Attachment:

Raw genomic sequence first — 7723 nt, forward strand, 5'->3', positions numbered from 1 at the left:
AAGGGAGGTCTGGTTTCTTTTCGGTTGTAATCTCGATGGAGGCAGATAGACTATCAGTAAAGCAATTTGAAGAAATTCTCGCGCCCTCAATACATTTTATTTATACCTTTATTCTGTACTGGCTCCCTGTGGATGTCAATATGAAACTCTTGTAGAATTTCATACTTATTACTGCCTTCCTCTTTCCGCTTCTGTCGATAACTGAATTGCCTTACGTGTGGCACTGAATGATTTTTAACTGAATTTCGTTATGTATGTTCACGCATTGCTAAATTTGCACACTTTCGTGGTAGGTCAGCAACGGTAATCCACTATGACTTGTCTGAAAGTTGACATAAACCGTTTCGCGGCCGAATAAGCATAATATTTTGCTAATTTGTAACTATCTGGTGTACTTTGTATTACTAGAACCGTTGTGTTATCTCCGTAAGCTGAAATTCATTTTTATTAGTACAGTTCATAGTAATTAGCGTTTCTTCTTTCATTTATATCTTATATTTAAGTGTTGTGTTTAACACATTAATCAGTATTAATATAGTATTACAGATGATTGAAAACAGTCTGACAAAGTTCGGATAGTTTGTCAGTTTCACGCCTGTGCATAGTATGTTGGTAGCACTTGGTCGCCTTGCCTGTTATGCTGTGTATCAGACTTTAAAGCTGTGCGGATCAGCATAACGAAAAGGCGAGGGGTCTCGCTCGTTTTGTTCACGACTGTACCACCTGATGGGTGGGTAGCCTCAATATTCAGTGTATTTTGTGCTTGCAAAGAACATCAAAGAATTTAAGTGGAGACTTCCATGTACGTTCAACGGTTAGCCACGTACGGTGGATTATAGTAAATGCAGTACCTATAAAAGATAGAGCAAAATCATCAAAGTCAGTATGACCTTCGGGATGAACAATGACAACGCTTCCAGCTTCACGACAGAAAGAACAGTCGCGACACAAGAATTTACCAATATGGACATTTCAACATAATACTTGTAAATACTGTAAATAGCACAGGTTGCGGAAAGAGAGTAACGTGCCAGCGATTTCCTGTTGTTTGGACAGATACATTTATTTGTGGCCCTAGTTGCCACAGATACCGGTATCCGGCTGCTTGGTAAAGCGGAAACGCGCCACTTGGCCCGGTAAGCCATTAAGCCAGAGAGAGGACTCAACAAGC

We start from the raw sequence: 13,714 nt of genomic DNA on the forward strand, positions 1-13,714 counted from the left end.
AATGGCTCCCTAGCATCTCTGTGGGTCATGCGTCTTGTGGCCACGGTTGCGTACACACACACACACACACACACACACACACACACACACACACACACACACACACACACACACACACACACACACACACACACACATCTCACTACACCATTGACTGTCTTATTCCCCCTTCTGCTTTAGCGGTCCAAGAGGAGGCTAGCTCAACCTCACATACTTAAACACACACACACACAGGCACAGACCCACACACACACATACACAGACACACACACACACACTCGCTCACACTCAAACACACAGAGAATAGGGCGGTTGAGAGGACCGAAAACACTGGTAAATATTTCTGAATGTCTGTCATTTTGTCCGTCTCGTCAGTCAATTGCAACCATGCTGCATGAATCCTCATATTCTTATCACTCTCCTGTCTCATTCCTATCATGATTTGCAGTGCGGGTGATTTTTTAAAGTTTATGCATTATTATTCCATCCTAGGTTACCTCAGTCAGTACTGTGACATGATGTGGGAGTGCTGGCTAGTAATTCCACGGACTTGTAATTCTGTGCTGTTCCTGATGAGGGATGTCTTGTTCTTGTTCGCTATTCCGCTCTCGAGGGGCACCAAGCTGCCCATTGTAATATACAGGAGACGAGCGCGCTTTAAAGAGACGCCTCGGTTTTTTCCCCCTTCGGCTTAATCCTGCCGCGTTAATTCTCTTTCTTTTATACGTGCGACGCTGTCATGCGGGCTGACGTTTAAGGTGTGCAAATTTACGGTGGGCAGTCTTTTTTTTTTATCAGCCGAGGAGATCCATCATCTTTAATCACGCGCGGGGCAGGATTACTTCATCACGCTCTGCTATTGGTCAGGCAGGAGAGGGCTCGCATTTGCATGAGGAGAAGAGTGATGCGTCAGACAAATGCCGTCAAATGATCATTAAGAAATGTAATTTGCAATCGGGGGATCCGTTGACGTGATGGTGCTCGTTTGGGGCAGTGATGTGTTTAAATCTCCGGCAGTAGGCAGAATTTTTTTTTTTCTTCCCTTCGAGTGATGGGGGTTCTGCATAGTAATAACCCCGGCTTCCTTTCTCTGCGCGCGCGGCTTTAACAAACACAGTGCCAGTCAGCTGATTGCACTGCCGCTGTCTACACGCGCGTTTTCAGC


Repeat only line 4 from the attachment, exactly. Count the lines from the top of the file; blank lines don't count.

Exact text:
AATGGCTCCCTAGCATCTCTGTGGGTCATGCGTCTTGTGGCCACGGTTGCGTACACACACACACACACACACACACACACACACACACACACACACACACACACACACACACACACACACACACACACACACACACATCTCACTACACCATTGACTGTCTTATTCCCCCTTCTGCTTTAGCGGTCCAAGAGGAGGCTAGCTCAACCTCACATACTTAAACACACACACACACAGGCACAGACCCACACACACACATACACAGACACACACACACACACTCGCTCACACTCAAACACACAGAGAATAGGGCGGTTGAGAGGACCGAAAACACTGGTAAATATTTCTGAATGTCTGTCATTTTGTCCGTCTCGTCAGTCAATTGCAACCATGCTGCATGAATCCTCATATTCTTATCACTCTCCTGTCTCATTCCTATCATGATTTGCAGTGCGGGTGATTTTTTAAAGTTTATGCATTATTATTCCATCCTAGGTTACCTCAGTCAGTACTGTGACATGATGTGGGAGTGCTGGCTAGTAATTCCACGGACTTGTAATTCTGTGCTGTTCCTGATGAGGGATGTCTTGTTCTTGTTCGCTATTCCGCTCTCGAGGGGCACCAAGCTGCCCATTGTAATATACAGGAGACGAGCGCGCTTTAAAGAGACGCCTCGGTTTTTTCCCCCTTCGGCTTAATCCTGCCGCGTTAATTCTCTTTCTTTTATACGTGCGACGCTGTCATGCGGGCTGACGTTTAAGGTGTGCAAATTTACGGTGGGCAGTCTTTTTTTTTTATCAGCCGAGGAGATCCATCATCTTTAATCACGCGCGGGGCAGGATTACTTCATCACGCTCTGCTATTGGTCAGGCAGGAGAGGGCTCGCATTTGCATGAGGAGAAGAGTGATGCGTCAGACAAATGCCGTCAAATGATCATTAAGAAATGTAATTTGCAATCGGGGGATCCGTTGACGTGATGGTGCTCGTTTGGGGCAGTGATGTGTTTAAATCTCCGGCAGTAGGCAGAATTTTTTTTTTTCTTCCCTTCGAGTGATGGGGGTTCTGCATAGTAATAACCCCGGCTTCCTTTCTCTGCGCGCGCGGCTTTAACAAACACAGTGCCAGTCAGCTGATTGCACTGCCGCTGTCTACACGCGCGTTTTCAGC